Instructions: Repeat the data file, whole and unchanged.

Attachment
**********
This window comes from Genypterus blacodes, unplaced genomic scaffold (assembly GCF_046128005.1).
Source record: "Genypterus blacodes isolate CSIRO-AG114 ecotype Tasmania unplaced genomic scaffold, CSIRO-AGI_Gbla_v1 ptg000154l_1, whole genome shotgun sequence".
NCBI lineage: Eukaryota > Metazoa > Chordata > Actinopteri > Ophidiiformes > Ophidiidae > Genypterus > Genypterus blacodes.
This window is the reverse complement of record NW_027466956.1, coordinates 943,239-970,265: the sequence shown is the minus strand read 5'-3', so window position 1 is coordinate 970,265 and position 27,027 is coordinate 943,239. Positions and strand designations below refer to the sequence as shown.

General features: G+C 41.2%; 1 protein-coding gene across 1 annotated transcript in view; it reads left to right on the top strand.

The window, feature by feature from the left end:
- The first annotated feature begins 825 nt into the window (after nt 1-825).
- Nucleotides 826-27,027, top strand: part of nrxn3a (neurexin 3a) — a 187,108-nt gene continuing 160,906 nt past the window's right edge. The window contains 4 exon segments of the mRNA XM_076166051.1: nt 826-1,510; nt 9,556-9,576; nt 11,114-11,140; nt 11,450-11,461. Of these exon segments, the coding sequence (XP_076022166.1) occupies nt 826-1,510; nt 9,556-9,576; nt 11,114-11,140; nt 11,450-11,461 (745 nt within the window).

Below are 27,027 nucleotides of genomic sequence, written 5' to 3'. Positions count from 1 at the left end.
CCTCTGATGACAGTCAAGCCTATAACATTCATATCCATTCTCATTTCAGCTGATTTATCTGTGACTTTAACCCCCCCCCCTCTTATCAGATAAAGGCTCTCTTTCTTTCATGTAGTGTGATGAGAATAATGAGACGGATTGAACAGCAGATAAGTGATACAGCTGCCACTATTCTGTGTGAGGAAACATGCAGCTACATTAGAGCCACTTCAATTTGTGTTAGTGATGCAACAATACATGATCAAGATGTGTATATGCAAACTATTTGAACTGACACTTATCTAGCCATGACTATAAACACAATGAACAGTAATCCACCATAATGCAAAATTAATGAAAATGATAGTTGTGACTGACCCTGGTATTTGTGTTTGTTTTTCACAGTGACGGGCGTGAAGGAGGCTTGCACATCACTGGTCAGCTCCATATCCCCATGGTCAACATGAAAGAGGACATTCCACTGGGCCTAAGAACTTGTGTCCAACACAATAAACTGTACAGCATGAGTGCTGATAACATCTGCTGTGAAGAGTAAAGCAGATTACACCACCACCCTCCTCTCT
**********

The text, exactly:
This window comes from Genypterus blacodes, unplaced genomic scaffold (assembly GCF_046128005.1).
Source record: "Genypterus blacodes isolate CSIRO-AG114 ecotype Tasmania unplaced genomic scaffold, CSIRO-AGI_Gbla_v1 ptg000154l_1, whole genome shotgun sequence".
NCBI lineage: Eukaryota > Metazoa > Chordata > Actinopteri > Ophidiiformes > Ophidiidae > Genypterus > Genypterus blacodes.
This window is the reverse complement of record NW_027466956.1, coordinates 943,239-970,265: the sequence shown is the minus strand read 5'-3', so window position 1 is coordinate 970,265 and position 27,027 is coordinate 943,239. Positions and strand designations below refer to the sequence as shown.

General features: G+C 41.2%; 1 protein-coding gene across 1 annotated transcript in view; it reads left to right on the top strand.

The window, feature by feature from the left end:
- The first annotated feature begins 825 nt into the window (after nt 1-825).
- Nucleotides 826-27,027, top strand: part of nrxn3a (neurexin 3a) — a 187,108-nt gene continuing 160,906 nt past the window's right edge. The window contains 4 exon segments of the mRNA XM_076166051.1: nt 826-1,510; nt 9,556-9,576; nt 11,114-11,140; nt 11,450-11,461. Of these exon segments, the coding sequence (XP_076022166.1) occupies nt 826-1,510; nt 9,556-9,576; nt 11,114-11,140; nt 11,450-11,461 (745 nt within the window).

Below are 27,027 nucleotides of genomic sequence, written 5' to 3'. Positions count from 1 at the left end.
CCTCTGATGACAGTCAAGCCTATAACATTCATATCCATTCTCATTTCAGCTGATTTATCTGTGACTTTAACCCCCCCCCCTCTTATCAGATAAAGGCTCTCTTTCTTTCATGTAGTGTGATGAGAATAATGAGACGGATTGAACAGCAGATAAGTGATACAGCTGCCACTATTCTGTGTGAGGAAACATGCAGCTACATTAGAGCCACTTCAATTTGTGTTAGTGATGCAACAATACATGATCAAGATGTGTATATGCAAACTATTTGAACTGACACTTATCTAGCCATGACTATAAACACAATGAACAGTAATCCACCATAATGCAAAATTAATGAAAATGATAGTTGTGACTGACCCTGGTATTTGTGTTTGTTTTTCACAGTGACGGGCGTGAAGGAGGCTTGCACATCACTGGTCAGCTCCATATCCCCATGGTCAACATGAAAGAGGACATTCCACTGGGCCTAAGAACTTGTGTCCAACACAATAAACTGTACAGCATGAGTGCTGATAACATCTGCTGTGAAGAGTAAAGCAGATTACACCACCACCCTCCTCTCT